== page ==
Data were analysed using descriptive statistics, cross-tabulations and correlation coefficients using IBM SPSS Statistics v19.

Ethical approval was not required for this work as it was conducted as part of a service evaluation. The Caldicott Guardian (data controller) for NHS Greater Glasgow and Clyde gave permission for use of the evaluation data in this report.


From a potential 543 children in the eligible population for this contact, data were obtained from 486 (90%) children who either received the 30 month contact or had attempted contacts. Full data were obtained on 421 children, 78% of those eligible.

Of the sample of 486 children, 64.8% were assigned to the Core HPI (lowest risk status) before the contact, with 17.5% Additional HPI (intermediate risk) and 6% Intensive HPI (children requiring multi-agency involvement). 10.7% of children had missing HPI information and 1% had not yet had HPI allocated.

Table 1 demonstrates that a large proportion (48.3%) of participants in this sample were, at the time of data collection, living within the most deprived areas of Greater Glasgow.
Table 1

Return rates and completed contact rates by socio-economic status


SIMD quintile








Denominator population with valid SIMD data*







N (% of denominator) with contact forms returned

237 (90)

61 (92)

50 (89)

55 (85)

77 (91)

486 (90)

N (% of denominator) completed contacts

206 (79)

53 (80)

44 (79)

47 (72)

71 (84)

421 (78)

Data return rates and visit completion rates by socio-economic status. Scottish Index of Multiple Deprivation (SIMD) quintiles (1 = most deprived, 5 = most affluent) are calculated for postcodes of residence of participants.

*Nine children in the denominator population had missing SIMD data: six were visited and three were not visited.

Social/emotional/behavioural function (SDQ) data

Table 2 shows values as well as counts of normal (including borderline) or abnormal values for children within each SDQ sub-scale. Provisional cut-off values based on the 90th percentile of a population of American 2-5 yr olds were provided by Dr A. Angold.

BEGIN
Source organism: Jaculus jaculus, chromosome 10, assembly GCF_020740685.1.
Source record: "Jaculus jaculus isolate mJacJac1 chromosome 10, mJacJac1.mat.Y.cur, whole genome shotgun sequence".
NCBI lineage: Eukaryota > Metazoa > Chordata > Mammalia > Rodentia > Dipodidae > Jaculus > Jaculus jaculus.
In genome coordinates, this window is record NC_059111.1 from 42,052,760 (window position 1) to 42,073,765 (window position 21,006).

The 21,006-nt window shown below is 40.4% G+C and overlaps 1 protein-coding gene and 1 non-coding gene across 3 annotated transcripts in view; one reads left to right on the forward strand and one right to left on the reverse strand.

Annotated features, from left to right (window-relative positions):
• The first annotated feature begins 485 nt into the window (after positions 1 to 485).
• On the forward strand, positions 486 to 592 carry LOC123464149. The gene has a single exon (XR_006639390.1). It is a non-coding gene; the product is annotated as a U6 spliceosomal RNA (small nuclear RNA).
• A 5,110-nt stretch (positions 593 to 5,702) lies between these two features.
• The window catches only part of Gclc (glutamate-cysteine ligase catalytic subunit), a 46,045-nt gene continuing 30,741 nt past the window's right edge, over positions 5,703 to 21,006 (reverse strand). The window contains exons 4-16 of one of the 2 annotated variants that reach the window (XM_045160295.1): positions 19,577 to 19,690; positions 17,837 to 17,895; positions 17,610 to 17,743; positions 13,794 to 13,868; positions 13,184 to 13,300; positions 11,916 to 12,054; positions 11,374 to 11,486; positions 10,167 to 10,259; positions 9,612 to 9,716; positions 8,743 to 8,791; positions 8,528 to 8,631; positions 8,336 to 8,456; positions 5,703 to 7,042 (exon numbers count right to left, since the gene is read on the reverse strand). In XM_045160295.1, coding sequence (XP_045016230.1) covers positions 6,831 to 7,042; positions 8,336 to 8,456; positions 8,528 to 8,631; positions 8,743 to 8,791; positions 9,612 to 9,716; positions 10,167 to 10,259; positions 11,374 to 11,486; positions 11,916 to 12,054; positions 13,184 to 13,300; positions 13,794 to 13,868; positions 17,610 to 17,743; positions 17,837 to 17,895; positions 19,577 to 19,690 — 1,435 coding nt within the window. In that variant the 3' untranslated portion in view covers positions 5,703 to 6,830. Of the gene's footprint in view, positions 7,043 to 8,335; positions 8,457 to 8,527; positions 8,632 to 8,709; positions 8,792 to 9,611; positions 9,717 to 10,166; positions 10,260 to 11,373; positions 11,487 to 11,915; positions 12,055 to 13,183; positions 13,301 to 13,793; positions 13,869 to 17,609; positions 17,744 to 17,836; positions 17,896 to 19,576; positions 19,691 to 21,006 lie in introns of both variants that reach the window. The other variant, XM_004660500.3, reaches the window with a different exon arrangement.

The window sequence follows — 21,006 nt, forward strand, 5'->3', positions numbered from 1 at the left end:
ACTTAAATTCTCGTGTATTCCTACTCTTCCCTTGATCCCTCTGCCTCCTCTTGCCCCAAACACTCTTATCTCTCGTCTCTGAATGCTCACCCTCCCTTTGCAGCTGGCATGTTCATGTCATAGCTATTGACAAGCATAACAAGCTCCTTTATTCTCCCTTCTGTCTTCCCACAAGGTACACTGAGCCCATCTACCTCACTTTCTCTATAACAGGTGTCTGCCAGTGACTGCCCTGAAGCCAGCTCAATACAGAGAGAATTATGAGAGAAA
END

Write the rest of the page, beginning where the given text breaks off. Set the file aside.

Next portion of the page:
Table 2

Number and proportion of children in abnormal and normal SDQ groups


Median (interquartile range)

Cut-off scores

Normal/ borderline




7.5 (5–12)


383 (91.2)

37 (8.8)




1 (0–2)


367 (86.4)

58 (13.6)




2 (1–3)


368 (86.6)

57 (13.4)




3 (2–5)


378 (88.9)

47 (11.1)



1 (0–2)


391 (92.0)

34 (8.0)




There were substantial overlaps between abnormal subscale scores. Of the 151 children who had any subscale abnormality, 78 (52%) had more than one. All children with an abnormal Total Difficulties score had an abnormal score in at least one of the four sub-scales.

Language data

Table 3 shows that in the brief language screening questions, 3-8% of children had evidence of language delay.
Table 3

Language measures

Language measure




Child says 50 words

389 (92.2%)

33 (7.8%)

422 (100%)

Child puts two words together

412 (96.9%)

13 (3.1%)

425 (100%)

SSLM <10 words

395 (97.3%)

11 (2.7%)

406 (100%)

There were substantial overlaps between problems identified by the different language screening methods. For example, 9/11 (82%) children who were able to say fewer than 10 words from the Sure Start Language Measure (SSLM) were reported to have a total spoken vocabulary of fewer than 50 words. The mean SSLM vocabulary of children reported to use <50 words on the “Can your child say 50 words?” measure was 12 and the mean vocabulary of those reported to use >50 words was 42.

Fourteen Chi-squared analyses were conducted in order to measure the significance of the overlap between language and SDQ results.

Tables 4 and 5 show the overlap between SDQ problems and language delay as assessed by inability to say 50 words and failure to say 10 words from the SSLM list.
Table 4

Language measure and abnormal score on SDQ


No abnormal SDQ score

Any abnormal SDQ score

Abnormal total difficulties score

Abnormal emotional symptoms score

Abnormal conduct problems score

Abnormal hyper-activity score

Abnormal peer problems score

Cannot produce 50 words

12/267** (4.5%)